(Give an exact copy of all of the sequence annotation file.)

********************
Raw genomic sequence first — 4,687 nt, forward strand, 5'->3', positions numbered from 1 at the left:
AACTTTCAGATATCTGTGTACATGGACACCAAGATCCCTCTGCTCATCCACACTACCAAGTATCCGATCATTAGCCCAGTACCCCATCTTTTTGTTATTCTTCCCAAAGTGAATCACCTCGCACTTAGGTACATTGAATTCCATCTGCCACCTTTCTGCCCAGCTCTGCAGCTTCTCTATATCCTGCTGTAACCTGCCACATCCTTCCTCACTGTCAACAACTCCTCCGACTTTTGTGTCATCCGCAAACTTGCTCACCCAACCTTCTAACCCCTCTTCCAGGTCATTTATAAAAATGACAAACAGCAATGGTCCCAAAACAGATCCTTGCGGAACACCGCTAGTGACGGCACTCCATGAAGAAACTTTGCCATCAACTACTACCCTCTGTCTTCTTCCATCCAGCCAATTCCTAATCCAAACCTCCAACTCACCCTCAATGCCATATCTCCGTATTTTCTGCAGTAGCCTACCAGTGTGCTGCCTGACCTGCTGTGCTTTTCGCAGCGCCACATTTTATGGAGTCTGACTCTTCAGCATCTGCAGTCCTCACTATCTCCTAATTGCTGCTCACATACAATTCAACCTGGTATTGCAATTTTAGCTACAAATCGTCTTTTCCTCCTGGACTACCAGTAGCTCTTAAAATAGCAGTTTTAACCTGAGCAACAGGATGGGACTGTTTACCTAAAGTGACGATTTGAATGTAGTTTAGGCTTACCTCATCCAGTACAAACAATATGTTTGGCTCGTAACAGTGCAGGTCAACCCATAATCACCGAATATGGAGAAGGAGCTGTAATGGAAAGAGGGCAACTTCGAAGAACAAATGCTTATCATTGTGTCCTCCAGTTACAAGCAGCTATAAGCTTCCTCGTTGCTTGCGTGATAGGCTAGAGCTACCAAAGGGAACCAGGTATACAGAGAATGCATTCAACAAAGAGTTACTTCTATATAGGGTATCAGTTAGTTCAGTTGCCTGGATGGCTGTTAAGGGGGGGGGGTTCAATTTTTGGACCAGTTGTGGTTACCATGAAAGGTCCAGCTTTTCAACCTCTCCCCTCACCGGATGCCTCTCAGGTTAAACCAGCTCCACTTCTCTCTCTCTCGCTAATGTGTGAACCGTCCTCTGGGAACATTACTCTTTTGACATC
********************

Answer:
Raw genomic sequence first — 4,687 nt, forward strand, 5'->3', positions numbered from 1 at the left:
AACTTTCAGATATCTGTGTACATGGACACCAAGATCCCTCTGCTCATCCACACTACCAAGTATCCGATCATTAGCCCAGTACCCCATCTTTTTGTTATTCTTCCCAAAGTGAATCACCTCGCACTTAGGTACATTGAATTCCATCTGCCACCTTTCTGCCCAGCTCTGCAGCTTCTCTATATCCTGCTGTAACCTGCCACATCCTTCCTCACTGTCAACAACTCCTCCGACTTTTGTGTCATCCGCAAACTTGCTCACCCAACCTTCTAACCCCTCTTCCAGGTCATTTATAAAAATGACAAACAGCAATGGTCCCAAAACAGATCCTTGCGGAACACCGCTAGTGACGGCACTCCATGAAGAAACTTTGCCATCAACTACTACCCTCTGTCTTCTTCCATCCAGCCAATTCCTAATCCAAACCTCCAACTCACCCTCAATGCCATATCTCCGTATTTTCTGCAGTAGCCTACCAGTGTGCTGCCTGACCTGCTGTGCTTTTCGCAGCGCCACATTTTATGGAGTCTGACTCTTCAGCATCTGCAGTCCTCACTATCTCCTAATTGCTGCTCACATACAATTCAACCTGGTATTGCAATTTTAGCTACAAATCGTCTTTTCCTCCTGGACTACCAGTAGCTCTTAAAATAGCAGTTTTAACCTGAGCAACAGGATGGGACTGTTTACCTAAAGTGACGATTTGAATGTAGTTTAGGCTTACCTCATCCAGTACAAACAATATGTTTGGCTCGTAACAGTGCAGGTCAACCCATAATCACCGAATATGGAGAAGGAGCTGTAATGGAAAGAGGGCAACTTCGAAGAACAAATGCTTATCATTGTGTCCTCCAGTTACAAGCAGCTATAAGCTTCCTCGTTGCTTGCGTGATAGGCTAGAGCTACCAAAGGGAACCAGGTATACAGAGAATGCATTCAACAAAGAGTTACTTCTATATAGGGTATCAGTTAGTTCAGTTGCCTGGATGGCTGTTAAGGGGGGGGGGTTCAATTTTTGGACCAGTTGTGGTTACCATGAAAGGTCCAGCTTTTCAACCTCTCCCCTCACCGGATGCCTCTCAGGTTAAACCAGCTCCACTTCTCTCTCTCTCGCTAATGTGTGAACCGTCCTCTGGGAACATTACTCTTTTGACATC